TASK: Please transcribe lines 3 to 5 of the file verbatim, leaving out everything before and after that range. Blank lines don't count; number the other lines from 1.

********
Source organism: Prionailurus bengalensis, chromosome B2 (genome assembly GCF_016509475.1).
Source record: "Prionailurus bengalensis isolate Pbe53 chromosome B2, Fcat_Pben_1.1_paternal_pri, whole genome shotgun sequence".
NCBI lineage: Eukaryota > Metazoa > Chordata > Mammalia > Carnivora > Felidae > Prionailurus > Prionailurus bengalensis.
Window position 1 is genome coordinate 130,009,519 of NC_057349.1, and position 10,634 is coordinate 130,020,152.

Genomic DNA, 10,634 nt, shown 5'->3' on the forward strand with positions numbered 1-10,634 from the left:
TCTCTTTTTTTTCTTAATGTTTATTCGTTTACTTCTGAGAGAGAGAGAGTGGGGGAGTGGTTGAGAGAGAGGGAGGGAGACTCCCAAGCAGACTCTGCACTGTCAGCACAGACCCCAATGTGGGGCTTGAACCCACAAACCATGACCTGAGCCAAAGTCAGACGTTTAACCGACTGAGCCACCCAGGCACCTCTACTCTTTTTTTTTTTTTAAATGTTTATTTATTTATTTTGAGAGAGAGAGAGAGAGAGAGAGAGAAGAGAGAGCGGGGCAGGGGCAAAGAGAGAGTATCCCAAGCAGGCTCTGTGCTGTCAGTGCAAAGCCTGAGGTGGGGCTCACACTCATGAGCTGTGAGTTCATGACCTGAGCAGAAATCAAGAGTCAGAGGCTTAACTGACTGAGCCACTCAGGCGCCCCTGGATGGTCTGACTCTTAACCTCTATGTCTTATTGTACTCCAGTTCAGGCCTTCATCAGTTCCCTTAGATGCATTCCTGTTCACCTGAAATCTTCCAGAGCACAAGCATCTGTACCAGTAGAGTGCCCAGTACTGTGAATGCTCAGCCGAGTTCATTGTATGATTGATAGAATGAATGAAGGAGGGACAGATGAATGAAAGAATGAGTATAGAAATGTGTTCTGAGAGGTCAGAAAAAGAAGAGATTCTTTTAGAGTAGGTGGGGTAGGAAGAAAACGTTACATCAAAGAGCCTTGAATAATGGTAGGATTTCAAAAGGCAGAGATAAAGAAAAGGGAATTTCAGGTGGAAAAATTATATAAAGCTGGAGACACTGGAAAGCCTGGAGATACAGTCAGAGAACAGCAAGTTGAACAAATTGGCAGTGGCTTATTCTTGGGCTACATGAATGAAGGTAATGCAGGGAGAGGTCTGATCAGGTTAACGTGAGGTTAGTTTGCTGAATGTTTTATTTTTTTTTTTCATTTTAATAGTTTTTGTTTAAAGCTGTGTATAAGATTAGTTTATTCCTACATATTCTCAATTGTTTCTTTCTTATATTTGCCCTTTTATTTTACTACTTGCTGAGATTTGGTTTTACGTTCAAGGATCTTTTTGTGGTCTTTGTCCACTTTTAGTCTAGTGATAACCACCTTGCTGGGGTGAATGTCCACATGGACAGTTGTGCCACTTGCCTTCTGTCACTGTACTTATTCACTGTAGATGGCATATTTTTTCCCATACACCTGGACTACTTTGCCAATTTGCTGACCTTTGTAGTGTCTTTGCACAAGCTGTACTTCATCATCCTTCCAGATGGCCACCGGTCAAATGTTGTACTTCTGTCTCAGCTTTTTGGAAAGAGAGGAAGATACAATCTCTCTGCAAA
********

NCBI lineage: Eukaryota > Metazoa > Chordata > Mammalia > Carnivora > Felidae > Prionailurus > Prionailurus bengalensis.
Window position 1 is genome coordinate 130,009,519 of NC_057349.1, and position 10,634 is coordinate 130,020,152.

Genomic DNA, 10,634 nt, shown 5'->3' on the forward strand with positions numbered 1-10,634 from the left: